Founded in 1955, the Beaux Arts Trio has set the standard for performance of the piano trio literature for forty-six years. Before them, the standard had been set by the tours and recordings made in the 1920s by Alfred Cortot, Jacques Thibaud and Pablo Casals. They were great virtuosos who got together to explore the piano trio repertory. The Beaux Arts Trio was the first group whose members wholly immersed themselves in their literature, just as the great string quartet groups had done.

The one constant throughout their existence has been the anchor of pianist Menachem Pressler. Until 1987, the cellist was Bernard Greenhouse. The founding violinist was Daniel Guilet, who was replaced in 1969 by Isidore Cohen. He made most of the group’s extensive series of Philips recordings, including a classic and pioneering complete Haydn piano trio set. In 1987, cellist Peter Wiley replaced Greenhouse; violinist Ida Kavafian replaced Cohen in 1992. Kavafian and Wiley left the trio in 1998 and can now be heard as part of the Opus One Piano Quartet, which debuted locally on the first Durham Chamber Arts concert of the season. The new violinist is Young Uck Kim, who has made a number of fine chamber music recordings for Sony (including Dvorak piano trios with Emmanuel Ax and Yo-Yo Ma). The new cellist, Antonio Meneses, has recorded for Deutsche Grammophon.

I first discovered the Classical Concert Series in Moore County when I attended a performance of the Borromeo String Quartet in January 1999. At that time the concerts were held in the intimate Sunrise Theater in Southern Pines, which might have seated 350-400. In the 1999-2000 season they had only 200 subscribers. They sold out their 2000-2001 season three weeks before the opening and because of demand moved the series to Owens Auditorium on the Sandhills Community College, which has seating for nearly 700 and generous parking nearby. Martha Hall and the series board should be proud of the most successful and spectacular growth of a classical series in the Sandhills. Their experience should be a model for others. There are too many empty seats in many Triangle series. Highlights of past seasons were the Spoleto Festival USA Chamber Music Tour with Charles Wadsworth and the ever-popular Eroica Piano Trio. Another highlight of this season will be the only area appearance by the Emerson String Quartet in March. Check our calendar for more information. Use the Community College’s web page (at [inactive 5/04]) to find directions; it has a straight link to a correct Mapblast guide.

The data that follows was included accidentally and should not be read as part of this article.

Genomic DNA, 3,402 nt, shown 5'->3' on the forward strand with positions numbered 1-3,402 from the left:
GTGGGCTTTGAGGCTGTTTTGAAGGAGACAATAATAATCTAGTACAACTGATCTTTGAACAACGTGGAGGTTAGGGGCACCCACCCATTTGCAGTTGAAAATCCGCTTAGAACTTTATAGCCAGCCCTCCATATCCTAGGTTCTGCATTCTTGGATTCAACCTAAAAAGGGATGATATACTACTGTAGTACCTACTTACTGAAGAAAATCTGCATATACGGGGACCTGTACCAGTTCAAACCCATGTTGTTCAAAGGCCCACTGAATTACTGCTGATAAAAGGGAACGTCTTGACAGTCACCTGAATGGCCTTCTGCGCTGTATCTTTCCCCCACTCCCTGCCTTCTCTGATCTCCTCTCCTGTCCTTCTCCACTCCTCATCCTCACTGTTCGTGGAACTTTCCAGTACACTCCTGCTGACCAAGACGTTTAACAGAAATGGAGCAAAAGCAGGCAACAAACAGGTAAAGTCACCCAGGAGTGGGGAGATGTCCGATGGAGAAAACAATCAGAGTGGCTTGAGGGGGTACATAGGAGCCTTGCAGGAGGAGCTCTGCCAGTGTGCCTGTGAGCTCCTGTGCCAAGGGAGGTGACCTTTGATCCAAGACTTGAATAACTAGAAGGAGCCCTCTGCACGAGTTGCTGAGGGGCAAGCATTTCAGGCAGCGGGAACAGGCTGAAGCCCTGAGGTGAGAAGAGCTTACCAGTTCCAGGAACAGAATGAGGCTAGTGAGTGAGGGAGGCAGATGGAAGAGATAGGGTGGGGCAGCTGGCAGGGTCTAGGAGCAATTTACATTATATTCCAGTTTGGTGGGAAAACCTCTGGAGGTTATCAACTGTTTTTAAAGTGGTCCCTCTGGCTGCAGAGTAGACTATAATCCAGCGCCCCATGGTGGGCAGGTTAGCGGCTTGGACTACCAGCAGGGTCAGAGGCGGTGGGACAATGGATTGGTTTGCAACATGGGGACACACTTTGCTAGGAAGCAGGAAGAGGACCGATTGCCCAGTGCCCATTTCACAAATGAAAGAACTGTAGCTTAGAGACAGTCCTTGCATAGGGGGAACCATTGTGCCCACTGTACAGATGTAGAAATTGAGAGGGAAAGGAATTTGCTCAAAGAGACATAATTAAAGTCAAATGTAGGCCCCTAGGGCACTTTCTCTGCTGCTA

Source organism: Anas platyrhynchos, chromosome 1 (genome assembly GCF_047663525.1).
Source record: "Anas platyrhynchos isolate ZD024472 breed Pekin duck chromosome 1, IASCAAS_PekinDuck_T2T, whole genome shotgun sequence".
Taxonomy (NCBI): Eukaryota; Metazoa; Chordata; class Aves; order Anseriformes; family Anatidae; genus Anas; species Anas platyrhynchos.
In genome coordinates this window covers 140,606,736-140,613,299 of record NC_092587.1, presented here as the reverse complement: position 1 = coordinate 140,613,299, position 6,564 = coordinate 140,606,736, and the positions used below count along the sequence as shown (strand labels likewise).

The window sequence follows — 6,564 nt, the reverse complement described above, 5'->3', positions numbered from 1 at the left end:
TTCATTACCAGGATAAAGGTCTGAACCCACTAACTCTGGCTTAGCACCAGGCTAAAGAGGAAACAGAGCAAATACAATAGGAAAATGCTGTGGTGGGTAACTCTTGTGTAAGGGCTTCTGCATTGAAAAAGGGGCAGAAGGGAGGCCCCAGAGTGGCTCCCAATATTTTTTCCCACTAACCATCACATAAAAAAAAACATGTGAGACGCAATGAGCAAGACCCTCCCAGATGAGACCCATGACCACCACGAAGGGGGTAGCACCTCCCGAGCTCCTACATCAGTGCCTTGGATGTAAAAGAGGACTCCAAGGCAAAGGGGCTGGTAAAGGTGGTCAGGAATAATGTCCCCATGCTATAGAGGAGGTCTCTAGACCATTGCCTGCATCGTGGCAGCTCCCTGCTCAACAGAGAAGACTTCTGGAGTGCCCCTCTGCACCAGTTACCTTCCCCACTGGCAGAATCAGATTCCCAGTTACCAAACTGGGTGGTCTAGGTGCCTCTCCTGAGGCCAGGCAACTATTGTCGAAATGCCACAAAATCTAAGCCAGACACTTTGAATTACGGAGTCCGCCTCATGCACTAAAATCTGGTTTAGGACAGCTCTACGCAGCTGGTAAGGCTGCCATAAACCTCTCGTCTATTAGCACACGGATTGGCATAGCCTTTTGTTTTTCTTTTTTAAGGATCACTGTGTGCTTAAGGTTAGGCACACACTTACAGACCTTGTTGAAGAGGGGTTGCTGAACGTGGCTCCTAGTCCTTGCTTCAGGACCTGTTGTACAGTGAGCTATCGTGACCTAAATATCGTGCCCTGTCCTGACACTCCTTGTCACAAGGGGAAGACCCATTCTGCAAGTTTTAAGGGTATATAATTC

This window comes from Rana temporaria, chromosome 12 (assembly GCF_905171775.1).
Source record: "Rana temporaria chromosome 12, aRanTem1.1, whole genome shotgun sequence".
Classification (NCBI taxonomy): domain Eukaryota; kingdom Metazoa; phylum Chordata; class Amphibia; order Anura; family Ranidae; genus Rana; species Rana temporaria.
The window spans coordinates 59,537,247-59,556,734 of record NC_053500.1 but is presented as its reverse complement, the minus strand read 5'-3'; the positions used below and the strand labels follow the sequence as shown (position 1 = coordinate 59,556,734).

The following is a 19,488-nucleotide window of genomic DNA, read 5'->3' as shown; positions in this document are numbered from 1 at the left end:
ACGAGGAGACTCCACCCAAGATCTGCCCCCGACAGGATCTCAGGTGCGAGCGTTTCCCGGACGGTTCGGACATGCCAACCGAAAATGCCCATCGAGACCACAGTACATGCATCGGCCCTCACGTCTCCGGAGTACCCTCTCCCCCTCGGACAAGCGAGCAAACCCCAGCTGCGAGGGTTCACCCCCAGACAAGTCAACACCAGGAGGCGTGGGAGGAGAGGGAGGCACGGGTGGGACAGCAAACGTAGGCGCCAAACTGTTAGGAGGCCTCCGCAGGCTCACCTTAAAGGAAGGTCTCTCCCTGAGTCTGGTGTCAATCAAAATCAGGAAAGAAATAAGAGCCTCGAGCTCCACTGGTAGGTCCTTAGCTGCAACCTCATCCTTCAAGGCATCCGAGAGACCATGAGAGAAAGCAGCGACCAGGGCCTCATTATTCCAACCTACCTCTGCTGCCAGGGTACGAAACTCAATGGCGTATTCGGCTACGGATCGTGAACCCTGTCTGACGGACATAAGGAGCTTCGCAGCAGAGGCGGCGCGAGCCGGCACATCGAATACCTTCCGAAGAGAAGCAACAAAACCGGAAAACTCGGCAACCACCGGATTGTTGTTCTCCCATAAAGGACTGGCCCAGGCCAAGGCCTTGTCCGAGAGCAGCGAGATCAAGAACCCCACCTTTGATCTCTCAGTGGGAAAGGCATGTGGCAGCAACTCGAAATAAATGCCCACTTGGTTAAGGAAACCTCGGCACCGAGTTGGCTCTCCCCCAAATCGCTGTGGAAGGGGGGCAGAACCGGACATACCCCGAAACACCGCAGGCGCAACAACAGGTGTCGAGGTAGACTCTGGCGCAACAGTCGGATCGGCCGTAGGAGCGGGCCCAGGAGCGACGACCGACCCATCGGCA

After a fine dinner and good fellowship, I arrived at Owens Auditorium on October 18 with only ten minutes to spare. The hall, which was at least 75% full, has a trapezoid shape with good sight lines and roomy, comfortable chairs. The programs had full notes on the music and the musicians. With the addition of a shell, the acoustics were fine. The program consisted of Mozart’s Trio in C, K.548, Beethoven’s Trio in E-flat, Op. 1, No. 1, and the Trio in B, Op. 8, by Brahms, in its usual revised version.

Among the chamber music gems of Mozart, the piano trios are his least precious stones. My favorite crib, Melvin Berger’s Guide To Chamber Music, covers only K.542. K.502 has a nice slow movement but made little impression upon me. The Beaux Arts Trio played it with a great deal of style. Pressler played with the Steinway’s lid fully up but judged his dynamics so minutely that he never overpowered his colleagues. Considering their unusually restrained dynamics throughout, this was quite an accomplishment. I found Kim’s violin tone darker than I would have expected. In the Mozart and the other two works, the bowing and phrasing of the two string players were unusually closely matched and both blended well with Pressler. All this restraint combined to leave me with the impression of an older, “porcelain” style of interpretation, but to tell the truth there isn’t much that anyone could have done to make this trio a hit. It’s too bad that they didn’t program any Haydn since the Beaux Arts did so much to bring those trios to light.

I was glad for a chance to hear really early Beethoven. The opening melodic figure was characterized by upward-rushing broken chords known as “Mannheim Rocket,” so called because it had been frequently used by mid-18th century composers connected with the Mannheim Court to add a special brilliance to their music. The interplay of parts toward the end of the Allegro was spirited. The dynamically restrained solo piano opened the adagio. The last two movements were much more rambunctious and engaging.

Since April Fool’s Day, I have heard at least six performances of Brahms’s First Piano Trio. Although in its revised version the Trio is an intense youthful piece, tightened and partially reworked by a more reserved and experienced composer late in life, all of these earlier performances brought out the full heat of youthful passion. The Beaux Arts played the Trio mostly well, absent a few clinkers, but my major reservation was that the restraint in dynamics before intermission was carried over into the Brahms. That said, music is the ultimate performance art, so it was interesting to hear a very autumnal view far removed from the general range. To exaggerate, it was as if the subject of Richard Strauss’ “Death and Transfiguration” had been reflecting upon the Op. 8 Trio!

Despite some backstage gossip, I was pleased to find that pianist Pressler still has considerable skills as a pianist and interpreter. He is well into his 80s so a few missed notes were not to be unexpected but they were far from being a cause of worry.

The Moore County series is worth the attention of all Triad and Triangle music lovers. Although well attended, there is still room for the eager concertgoer.